The oysters arrived intact and still cool, having been packed in alternating layers of ice and moss. Once back at home they unpacked the barrel and took the oysters into the kitchen where mother proceeded to demonstrate to their cook, Miss Margaret, how to use the short dull knives they had picked up in Mobile to shuck the oysters. Placing the insides in a clean bowl and leaving Miss Margaret to her duties, mother went on about hers.
After an hour or so, mother came back to check on Miss Margaret’s shucking progress and found her over the sink scrubbing the mud and moss off the last of the oyster shells, placing them with the others that had been cleaned, dried, polished and lined up on the countertop alongside the empty oyster bowl. When asked how things were going, a bewildered Miss Margaret replied, “Missy, I dun’ cleaned ‘dem oysters and th’owed da’ guts to da’ hogs, but fo’ God, I don’t see how you gon’ cook ‘em tender.”
I think for most of us the list of formative characters during those highly impressionable schoolyard days is fairly populated by teachers. These are a few, among many, from my years in Demopolis that quickly ascend that list: Emmie Mays, Bernquetta Johnson, Mrs. Nixon, Kayte Melton, Mary Rinehart, Lynn Johnson, Roger Franklin and Terry Sprinkle. When I ask myself why Mr. Sprinkle and these other fine educators are so readily remembered, the answer is clear. They required that I do more than just get by in their classroom, suggested excellence as a life philosophy, and at times reinforced these notions in ways that were plainly understood, long-lasting and, as needed, with situational gravity. Terry Sprinkle was no exception.
I can still hear his words and see that experience laden smile on the first day of freshmen biology, “Terry Sprinkle’s rule #1…life is not fair. I don’t ever want to hear the words, ‘but that’s not fair Mr. Sprinkle!’ Let it be known that I never told you life is fair.” He was true to his word. The first time the class as a group scored poorly on an exam, he announced he was not going to curve the results. Amongst all the whining, the words “that’s not fair, Coach Sprinkle” just didn’t fly. With a grin and raised brow, he held up a single index finger as reminder of rule #1. Good, old-fashioned hard work was the order of the day, better preparing us for life than we could comprehend.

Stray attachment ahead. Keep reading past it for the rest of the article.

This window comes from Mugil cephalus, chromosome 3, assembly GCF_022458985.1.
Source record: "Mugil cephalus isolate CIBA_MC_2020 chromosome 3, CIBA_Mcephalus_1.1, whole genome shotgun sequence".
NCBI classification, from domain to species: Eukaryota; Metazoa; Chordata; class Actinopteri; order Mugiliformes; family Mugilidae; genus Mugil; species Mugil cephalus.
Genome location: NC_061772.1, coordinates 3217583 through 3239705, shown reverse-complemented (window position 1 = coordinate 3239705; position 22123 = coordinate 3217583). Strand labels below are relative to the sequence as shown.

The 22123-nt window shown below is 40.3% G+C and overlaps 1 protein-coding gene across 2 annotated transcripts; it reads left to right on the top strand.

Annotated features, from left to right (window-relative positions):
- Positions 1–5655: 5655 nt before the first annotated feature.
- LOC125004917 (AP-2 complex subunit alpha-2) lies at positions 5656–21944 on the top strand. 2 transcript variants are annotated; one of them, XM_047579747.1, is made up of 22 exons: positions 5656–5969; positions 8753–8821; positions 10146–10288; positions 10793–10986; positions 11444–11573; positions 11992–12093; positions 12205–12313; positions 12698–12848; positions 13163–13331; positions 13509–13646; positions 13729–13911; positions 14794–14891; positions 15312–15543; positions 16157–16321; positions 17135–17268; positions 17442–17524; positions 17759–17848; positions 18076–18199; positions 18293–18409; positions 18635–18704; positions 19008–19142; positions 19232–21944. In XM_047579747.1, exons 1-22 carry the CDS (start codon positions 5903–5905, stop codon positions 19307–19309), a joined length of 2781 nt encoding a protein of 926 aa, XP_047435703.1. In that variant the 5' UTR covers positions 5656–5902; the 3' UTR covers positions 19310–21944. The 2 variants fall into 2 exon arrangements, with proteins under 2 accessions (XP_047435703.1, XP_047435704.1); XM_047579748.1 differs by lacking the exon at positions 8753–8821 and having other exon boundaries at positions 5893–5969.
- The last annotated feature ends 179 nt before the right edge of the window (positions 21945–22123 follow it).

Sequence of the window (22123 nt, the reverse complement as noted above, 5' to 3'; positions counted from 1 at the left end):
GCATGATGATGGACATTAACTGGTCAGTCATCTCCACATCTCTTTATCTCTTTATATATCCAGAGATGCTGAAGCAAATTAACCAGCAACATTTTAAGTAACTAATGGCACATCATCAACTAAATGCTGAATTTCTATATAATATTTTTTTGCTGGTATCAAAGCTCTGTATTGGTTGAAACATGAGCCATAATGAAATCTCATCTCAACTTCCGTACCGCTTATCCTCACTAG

I recall having heard an idea that the influence of seminal people in our lives is evident for up to four generations. If it ain’t true it ought to be. I believe that period may actually be longer. The bearing conveyed upon our young malleable personas is so weaved into the fabric of our character that it becomes prospective ink for the manuscripts of those whose lives we edit or partly edit post-publication. This idea of continued generational influence both comforts and sobers me. I am burdened by the potential of my sanctioned influence and comforted by the generations, present and future, blessed by the classroom presence of excellent educators like Terry Sprinkle, gone but never forgotten.
I have attended too many funerals of late. Too many good people have gone before their time, like Coach Sprinkle. It’s just not right to have them taken from us with so much life to live. It is not fair. But we all know what Coach had to say about that.
Another great antebellum home just a couple of blocks from my childhood home and still open to the public. Bluff Hall sits high on the white bluffs overlooking the Tombigbee River in Demopolis, Alabama. It was one of the inspirations for the play written by Lillian Hellman and filmed for the big screen in 1941, The Little Foxes starring Bette Davis.